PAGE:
Duke Fuqua | Mr. Tech Evangelist
GMAT 690, GPA 3.2
NYU Stern | Mr. Bioinformatics
GMAT 710, GPA 3.7
Harvard | Mr. Investment Banker
GMAT 750, GPA 4.0
Stanford GSB | Mr. 750
GMAT 750, GPA 3.43
MIT Sloan | Mr. International Impact
GRE 326, GPA 3.5
Harvard | Mr. Bangladeshi Analyst
GMAT 690, GPA 3.31
INSEAD | Mr. Indian In Cambodia
GMAT 730, GPA 3.33
Stanford GSB | Mr. Techie Teacher
GMAT 760, GPA 3.80
McCombs School of Business | Mr. Consulting Analyst
GMAT 700, GPA 7.7/10
Cornell Johnson | Mr. Emporio Armani
GMAT 780, GPA 3.03
Yale | Mr. Fencer
GMAT 740, GPA 3.48
Chicago Booth | Mr. Inclusive Consultant
GMAT 650, GPA 6.7
London Business School | Mr. Green Energy
GMAT 710, GPA 3.1
Kellogg | Mr. Engineer Volunteer
GMAT 710, GPA 3.8
Berkeley Haas | Ms. Midwest Startup
GRE 328, GPA 3.51
Wharton | Mr. Data Scientist
GMAT 740, GPA 7.76/10
Wharton | Mr. Global Perspective
GMAT 750, GPA 3.6
MIT Sloan | Mr. Surgery to MBB
GMAT 750, GPA 3.4
IU Kelley | Mr. Businessman Engineer
GMAT 690, GPA 7.26/10
McCombs School of Business | Mr. Military 2.0
GRE 310, GPA 2.3
Stanford GSB | Mr. MBA Class of 2023
GMAT 725, GPA 3.5
MIT Sloan | Mr. Hopeful CXO
GMAT 750, GPA 3.56
Stanford GSB | Mr. Deferred MBA
GMAT 760, GPA 3.82
Duke Fuqua | Mr. National Security Advisor
GMAT 670, GPA 3.3
Stanford GSB | Mr. FinTech Engineer
GMAT 760, GPA 3.8
Kenan-Flagler | Mr. Top Three
GRE 310, GPA 2.7
Tuck | Mr. South African FinTech
GMAT 730, GPA 3.08

Applicants Invest 90 to 140 Hours To Apply

MBA admissions at Dartmouth College’s Tuck School, Duke University’s Fuqua School and the University of Chicago’s Booth School of Business received the ultimate accolade from applicants today (May 12).

According to a new survey published by a group representing business school admissions consultants, MBA candidates named those schools the top three MBA programs that got to know them best in the application process.

That’s especially a coup for Tuck whose head of admissions Dawna Clarke has said her goal has been to create the most customer-friendly admissions office in the business school space. Following the top three schools were Stanford, UC-Berkeley Haas School, and Northwestern University’s Kellogg School of Management (see table below).

Screen Shot 2013-06-12 at 10.13.31 AM

Source: AIGAC 2013 survey

Some 377 applicants responded to the survey by the Association of International Graduate Admissions Consultants (AIGAC). This year’s respondents were significantly below the 1,451 last year or the 1,962 in 2010. The organization said there were fewer responses because the survey was fielded later in the application season than in prior years. Nearly one in six of the respondents (57%) said they used the help of admission consultants in applying to business school with the five most popular schools being Harvard Business School (25% of the respondents applied here and 13% were accepted), Wharton (22% applied and 14% gained acceptance), MIT Sloan (21% and 10%), Northwestern University’s Kellogg School of Management (21% and 9%), and Stanford Graduate School of Business (18% and 4%) (see table below).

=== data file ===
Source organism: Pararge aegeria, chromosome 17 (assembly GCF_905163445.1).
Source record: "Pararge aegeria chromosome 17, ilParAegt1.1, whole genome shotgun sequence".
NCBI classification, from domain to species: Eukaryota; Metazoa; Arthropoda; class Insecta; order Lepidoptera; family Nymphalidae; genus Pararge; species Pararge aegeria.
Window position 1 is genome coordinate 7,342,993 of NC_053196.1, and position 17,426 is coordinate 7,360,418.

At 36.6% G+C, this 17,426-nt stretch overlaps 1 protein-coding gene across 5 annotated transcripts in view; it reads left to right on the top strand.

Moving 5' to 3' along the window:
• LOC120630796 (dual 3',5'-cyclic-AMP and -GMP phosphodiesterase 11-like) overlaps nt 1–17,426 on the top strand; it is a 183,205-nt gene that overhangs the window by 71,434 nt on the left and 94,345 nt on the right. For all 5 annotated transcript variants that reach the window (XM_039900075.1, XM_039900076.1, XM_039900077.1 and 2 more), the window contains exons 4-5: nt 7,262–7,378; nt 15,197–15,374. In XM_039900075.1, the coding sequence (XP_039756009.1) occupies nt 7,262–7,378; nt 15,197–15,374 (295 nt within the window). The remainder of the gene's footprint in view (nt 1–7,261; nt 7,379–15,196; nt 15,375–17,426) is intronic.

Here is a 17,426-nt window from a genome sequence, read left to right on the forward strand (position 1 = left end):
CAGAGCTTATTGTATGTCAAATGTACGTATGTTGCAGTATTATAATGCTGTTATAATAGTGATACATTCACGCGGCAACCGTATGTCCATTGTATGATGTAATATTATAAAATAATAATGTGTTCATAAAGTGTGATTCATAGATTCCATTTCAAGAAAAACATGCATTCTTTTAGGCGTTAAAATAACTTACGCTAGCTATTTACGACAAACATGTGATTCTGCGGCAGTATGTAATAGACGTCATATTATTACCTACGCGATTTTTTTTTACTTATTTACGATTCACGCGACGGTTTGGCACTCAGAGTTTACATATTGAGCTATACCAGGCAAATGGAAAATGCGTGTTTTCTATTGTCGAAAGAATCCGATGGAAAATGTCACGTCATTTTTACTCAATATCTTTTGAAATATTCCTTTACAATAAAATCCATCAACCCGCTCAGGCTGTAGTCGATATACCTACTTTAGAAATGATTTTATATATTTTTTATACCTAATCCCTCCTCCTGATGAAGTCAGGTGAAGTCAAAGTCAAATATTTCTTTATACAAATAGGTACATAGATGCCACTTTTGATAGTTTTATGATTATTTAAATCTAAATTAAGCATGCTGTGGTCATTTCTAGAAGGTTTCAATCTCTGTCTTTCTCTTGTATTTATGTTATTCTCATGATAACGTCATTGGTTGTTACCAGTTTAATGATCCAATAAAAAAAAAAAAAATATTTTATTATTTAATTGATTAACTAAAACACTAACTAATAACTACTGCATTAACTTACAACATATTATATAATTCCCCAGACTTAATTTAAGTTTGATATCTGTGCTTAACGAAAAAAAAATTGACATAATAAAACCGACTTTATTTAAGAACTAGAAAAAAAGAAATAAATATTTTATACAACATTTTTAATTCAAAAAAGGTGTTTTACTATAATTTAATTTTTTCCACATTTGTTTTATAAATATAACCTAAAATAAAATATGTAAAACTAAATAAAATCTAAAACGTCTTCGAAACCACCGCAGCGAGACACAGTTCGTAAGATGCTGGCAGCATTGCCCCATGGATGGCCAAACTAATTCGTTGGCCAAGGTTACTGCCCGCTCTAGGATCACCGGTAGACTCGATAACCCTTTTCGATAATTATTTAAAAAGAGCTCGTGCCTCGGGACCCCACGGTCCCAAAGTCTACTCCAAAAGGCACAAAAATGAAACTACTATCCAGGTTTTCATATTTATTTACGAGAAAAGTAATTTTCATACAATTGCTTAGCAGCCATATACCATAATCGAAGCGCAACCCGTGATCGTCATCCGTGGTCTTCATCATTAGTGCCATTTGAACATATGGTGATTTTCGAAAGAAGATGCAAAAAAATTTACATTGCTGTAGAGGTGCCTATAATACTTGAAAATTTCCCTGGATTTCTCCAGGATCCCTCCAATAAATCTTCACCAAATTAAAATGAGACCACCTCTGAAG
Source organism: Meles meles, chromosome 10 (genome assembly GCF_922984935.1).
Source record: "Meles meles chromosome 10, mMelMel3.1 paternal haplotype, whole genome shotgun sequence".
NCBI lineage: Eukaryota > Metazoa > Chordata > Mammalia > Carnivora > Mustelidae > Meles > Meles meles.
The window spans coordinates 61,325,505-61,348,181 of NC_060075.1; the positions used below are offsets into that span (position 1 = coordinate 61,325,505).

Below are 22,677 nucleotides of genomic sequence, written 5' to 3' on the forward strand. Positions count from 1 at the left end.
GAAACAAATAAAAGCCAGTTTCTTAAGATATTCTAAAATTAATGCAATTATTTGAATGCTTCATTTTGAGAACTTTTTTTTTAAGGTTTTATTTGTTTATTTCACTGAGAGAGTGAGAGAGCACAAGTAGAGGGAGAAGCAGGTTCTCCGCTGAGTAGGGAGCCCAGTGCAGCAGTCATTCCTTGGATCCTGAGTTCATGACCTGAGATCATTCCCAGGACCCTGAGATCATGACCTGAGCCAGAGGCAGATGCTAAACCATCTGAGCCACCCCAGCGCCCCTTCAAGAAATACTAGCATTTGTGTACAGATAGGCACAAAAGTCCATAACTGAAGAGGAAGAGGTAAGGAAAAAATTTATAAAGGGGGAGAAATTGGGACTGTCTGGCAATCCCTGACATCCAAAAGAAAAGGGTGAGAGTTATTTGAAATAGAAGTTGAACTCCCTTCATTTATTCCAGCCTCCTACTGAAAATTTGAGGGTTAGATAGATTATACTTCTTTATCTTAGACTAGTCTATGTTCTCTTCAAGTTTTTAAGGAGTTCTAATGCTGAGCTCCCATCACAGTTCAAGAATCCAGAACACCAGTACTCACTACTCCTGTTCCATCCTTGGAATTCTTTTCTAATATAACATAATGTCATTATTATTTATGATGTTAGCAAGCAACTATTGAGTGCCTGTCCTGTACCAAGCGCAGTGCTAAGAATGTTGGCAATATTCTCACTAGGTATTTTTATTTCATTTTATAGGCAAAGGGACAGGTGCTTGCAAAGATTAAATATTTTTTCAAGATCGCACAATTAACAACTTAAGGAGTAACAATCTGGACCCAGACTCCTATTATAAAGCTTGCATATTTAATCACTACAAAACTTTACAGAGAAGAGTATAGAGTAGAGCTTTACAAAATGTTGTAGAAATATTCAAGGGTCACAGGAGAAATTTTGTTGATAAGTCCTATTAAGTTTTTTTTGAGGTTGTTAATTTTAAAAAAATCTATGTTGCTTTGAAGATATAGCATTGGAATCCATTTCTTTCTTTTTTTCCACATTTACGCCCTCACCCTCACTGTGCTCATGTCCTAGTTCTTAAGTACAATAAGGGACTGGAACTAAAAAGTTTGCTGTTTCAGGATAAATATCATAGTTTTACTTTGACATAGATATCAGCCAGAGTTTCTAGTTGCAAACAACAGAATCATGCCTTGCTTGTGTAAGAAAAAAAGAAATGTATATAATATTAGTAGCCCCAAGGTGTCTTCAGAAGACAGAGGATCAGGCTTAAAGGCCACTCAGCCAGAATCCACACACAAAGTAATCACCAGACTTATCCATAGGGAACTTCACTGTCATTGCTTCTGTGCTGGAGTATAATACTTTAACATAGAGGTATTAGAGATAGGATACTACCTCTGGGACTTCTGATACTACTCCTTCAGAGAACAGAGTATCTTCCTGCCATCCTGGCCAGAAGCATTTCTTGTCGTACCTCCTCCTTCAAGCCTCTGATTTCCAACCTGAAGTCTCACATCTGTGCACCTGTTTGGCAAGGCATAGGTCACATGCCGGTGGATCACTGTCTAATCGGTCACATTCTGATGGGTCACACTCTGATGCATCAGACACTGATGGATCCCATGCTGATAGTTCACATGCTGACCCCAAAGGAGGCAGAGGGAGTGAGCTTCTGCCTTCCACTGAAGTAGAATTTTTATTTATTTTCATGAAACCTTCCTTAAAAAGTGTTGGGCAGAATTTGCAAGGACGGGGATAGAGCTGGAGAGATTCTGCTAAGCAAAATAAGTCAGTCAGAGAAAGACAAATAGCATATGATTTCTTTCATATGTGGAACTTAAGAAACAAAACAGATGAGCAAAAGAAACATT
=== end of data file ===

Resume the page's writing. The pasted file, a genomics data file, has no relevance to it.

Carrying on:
Source: AIGAC 2013 survey

Source: AIGAC 2013 survey

The survey–based on an open Internet questionnaire that anyone would fill out–covers a vast array of admissions and MBA issues, from the the most important factors that lead to choosing a business school to what kind of boost in income is expected once the degree in on a person’s resume.  Among other things, AIGAC found that the average MBA applicant spends between 90 and 140 hours on the application process, excluding some 21 to 30 hours studying for the GMAT exam. After GMAT prep, writing essays for applications was the second most time-consuming activity in the application process, accounting for 16 to 20 hours. Merely deciding which schools to apply to also took a good bit of time: according to respondents, school selection consumed 11 to 15 hours (see table on following page).

About The Author

John A. Byrne is the founder and editor-in-chief of C-Change Media, publishers of Poets&Quants and four other higher education websites. He has authored or co-authored more than ten books, including two New York Times bestsellers. John is the former executive editor of Businessweek, editor-in-chief of Businessweek. com, editor-in-chief of Fast Company, and the creator of the first regularly published rankings of business schools. As the co-founder of CentreCourt MBA Festivals, he hopes to meet you at the next MBA event in-person or online.